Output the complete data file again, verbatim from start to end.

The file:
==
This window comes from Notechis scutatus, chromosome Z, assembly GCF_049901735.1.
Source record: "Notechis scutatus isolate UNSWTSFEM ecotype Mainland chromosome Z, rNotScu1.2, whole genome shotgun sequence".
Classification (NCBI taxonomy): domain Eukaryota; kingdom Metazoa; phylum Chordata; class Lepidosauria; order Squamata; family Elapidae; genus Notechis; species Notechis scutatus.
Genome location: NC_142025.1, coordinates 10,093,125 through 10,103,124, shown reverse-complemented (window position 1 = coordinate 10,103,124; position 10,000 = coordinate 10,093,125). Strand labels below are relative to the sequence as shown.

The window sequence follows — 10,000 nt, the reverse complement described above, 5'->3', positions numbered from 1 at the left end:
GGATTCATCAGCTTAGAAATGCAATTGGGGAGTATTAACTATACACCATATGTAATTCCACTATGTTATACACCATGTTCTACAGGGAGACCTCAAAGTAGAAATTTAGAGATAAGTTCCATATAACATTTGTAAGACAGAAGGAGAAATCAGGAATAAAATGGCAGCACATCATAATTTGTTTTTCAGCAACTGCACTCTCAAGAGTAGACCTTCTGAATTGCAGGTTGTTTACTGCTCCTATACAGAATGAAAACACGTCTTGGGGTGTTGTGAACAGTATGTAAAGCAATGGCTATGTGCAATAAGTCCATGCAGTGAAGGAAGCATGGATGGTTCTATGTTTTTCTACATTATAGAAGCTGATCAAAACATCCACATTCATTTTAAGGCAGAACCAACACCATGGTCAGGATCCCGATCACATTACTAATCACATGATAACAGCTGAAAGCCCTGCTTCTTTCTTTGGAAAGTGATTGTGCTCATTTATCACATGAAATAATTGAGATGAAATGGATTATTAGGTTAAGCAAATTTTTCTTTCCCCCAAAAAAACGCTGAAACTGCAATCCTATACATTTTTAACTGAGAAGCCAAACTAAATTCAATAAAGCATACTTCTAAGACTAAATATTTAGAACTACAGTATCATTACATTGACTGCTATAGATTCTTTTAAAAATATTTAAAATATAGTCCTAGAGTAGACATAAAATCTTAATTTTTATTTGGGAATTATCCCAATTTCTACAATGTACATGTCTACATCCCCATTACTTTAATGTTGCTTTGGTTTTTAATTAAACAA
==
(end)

This window comes from Notechis scutatus, chromosome Z, assembly GCF_049901735.1.
Source record: "Notechis scutatus isolate UNSWTSFEM ecotype Mainland chromosome Z, rNotScu1.2, whole genome shotgun sequence".
Classification (NCBI taxonomy): domain Eukaryota; kingdom Metazoa; phylum Chordata; class Lepidosauria; order Squamata; family Elapidae; genus Notechis; species Notechis scutatus.
Genome location: NC_142025.1, coordinates 10,093,125 through 10,103,124, shown reverse-complemented (window position 1 = coordinate 10,103,124; position 10,000 = coordinate 10,093,125). Strand labels below are relative to the sequence as shown.

The window sequence follows — 10,000 nt, the reverse complement described above, 5'->3', positions numbered from 1 at the left end:
GGATTCATCAGCTTAGAAATGCAATTGGGGAGTATTAACTATACACCATATGTAATTCCACTATGTTATACACCATGTTCTACAGGGAGACCTCAAAGTAGAAATTTAGAGATAAGTTCCATATAACATTTGTAAGACAGAAGGAGAAATCAGGAATAAAATGGCAGCACATCATAATTTGTTTTTCAGCAACTGCACTCTCAAGAGTAGACCTTCTGAATTGCAGGTTGTTTACTGCTCCTATACAGAATGAAAACACGTCTTGGGGTGTTGTGAACAGTATGTAAAGCAATGGCTATGTGCAATAAGTCCATGCAGTGAAGGAAGCATGGATGGTTCTATGTTTTTCTACATTATAGAAGCTGATCAAAACATCCACATTCATTTTAAGGCAGAACCAACACCATGGTCAGGATCCCGATCACATTACTAATCACATGATAACAGCTGAAAGCCCTGCTTCTTTCTTTGGAAAGTGATTGTGCTCATTTATCACATGAAATAATTGAGATGAAATGGATTATTAGGTTAAGCAAATTTTTCTTTCCCCCAAAAAAACGCTGAAACTGCAATCCTATACATTTTTAACTGAGAAGCCAAACTAAATTCAATAAAGCATACTTCTAAGACTAAATATTTAGAACTACAGTATCATTACATTGACTGCTATAGATTCTTTTAAAAATATTTAAAATATAGTCCTAGAGTAGACATAAAATCTTAATTTTTATTTGGGAATTATCCCAATTTCTACAATGTACATGTCTACATCCCCATTACTTTAATGTTGCTTTGGTTTTTAATTAAACAA